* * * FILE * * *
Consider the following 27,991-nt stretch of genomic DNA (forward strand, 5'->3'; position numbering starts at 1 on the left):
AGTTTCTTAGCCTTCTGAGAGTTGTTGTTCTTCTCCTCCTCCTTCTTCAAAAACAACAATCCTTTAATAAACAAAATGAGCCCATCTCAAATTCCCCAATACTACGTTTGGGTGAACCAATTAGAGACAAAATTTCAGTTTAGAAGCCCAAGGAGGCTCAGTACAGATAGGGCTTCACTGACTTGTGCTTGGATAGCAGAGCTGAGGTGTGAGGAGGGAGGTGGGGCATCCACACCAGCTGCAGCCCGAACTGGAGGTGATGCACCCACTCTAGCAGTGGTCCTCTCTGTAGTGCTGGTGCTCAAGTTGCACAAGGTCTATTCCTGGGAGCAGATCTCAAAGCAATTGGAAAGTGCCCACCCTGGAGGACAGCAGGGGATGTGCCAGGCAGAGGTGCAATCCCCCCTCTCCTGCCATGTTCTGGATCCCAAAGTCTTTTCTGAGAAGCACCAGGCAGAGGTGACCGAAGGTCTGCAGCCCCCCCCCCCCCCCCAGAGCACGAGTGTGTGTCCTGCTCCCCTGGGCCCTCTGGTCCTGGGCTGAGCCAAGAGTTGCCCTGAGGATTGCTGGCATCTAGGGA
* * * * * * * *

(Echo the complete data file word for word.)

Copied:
Consider the following 27,991-nt stretch of genomic DNA (forward strand, 5'->3'; position numbering starts at 1 on the left):
AGTTTCTTAGCCTTCTGAGAGTTGTTGTTCTTCTCCTCCTCCTTCTTCAAAAACAACAATCCTTTAATAAACAAAATGAGCCCATCTCAAATTCCCCAATACTACGTTTGGGTGAACCAATTAGAGACAAAATTTCAGTTTAGAAGCCCAAGGAGGCTCAGTACAGATAGGGCTTCACTGACTTGTGCTTGGATAGCAGAGCTGAGGTGTGAGGAGGGAGGTGGGGCATCCACACCAGCTGCAGCCCGAACTGGAGGTGATGCACCCACTCTAGCAGTGGTCCTCTCTGTAGTGCTGGTGCTCAAGTTGCACAAGGTCTATTCCTGGGAGCAGATCTCAAAGCAATTGGAAAGTGCCCACCCTGGAGGACAGCAGGGGATGTGCCAGGCAGAGGTGCAATCCCCCCTCTCCTGCCATGTTCTGGATCCCAAAGTCTTTTCTGAGAAGCACCAGGCAGAGGTGACCGAAGGTCTGCAGCCCCCCCCCCCCCCCCAGAGCACGAGTGTGTGTCCTGCTCCCCTGGGCCCTCTGGTCCTGGGCTGAGCCAAGAGTTGCCCTGAGGATTGCTGGCATCTAGGGA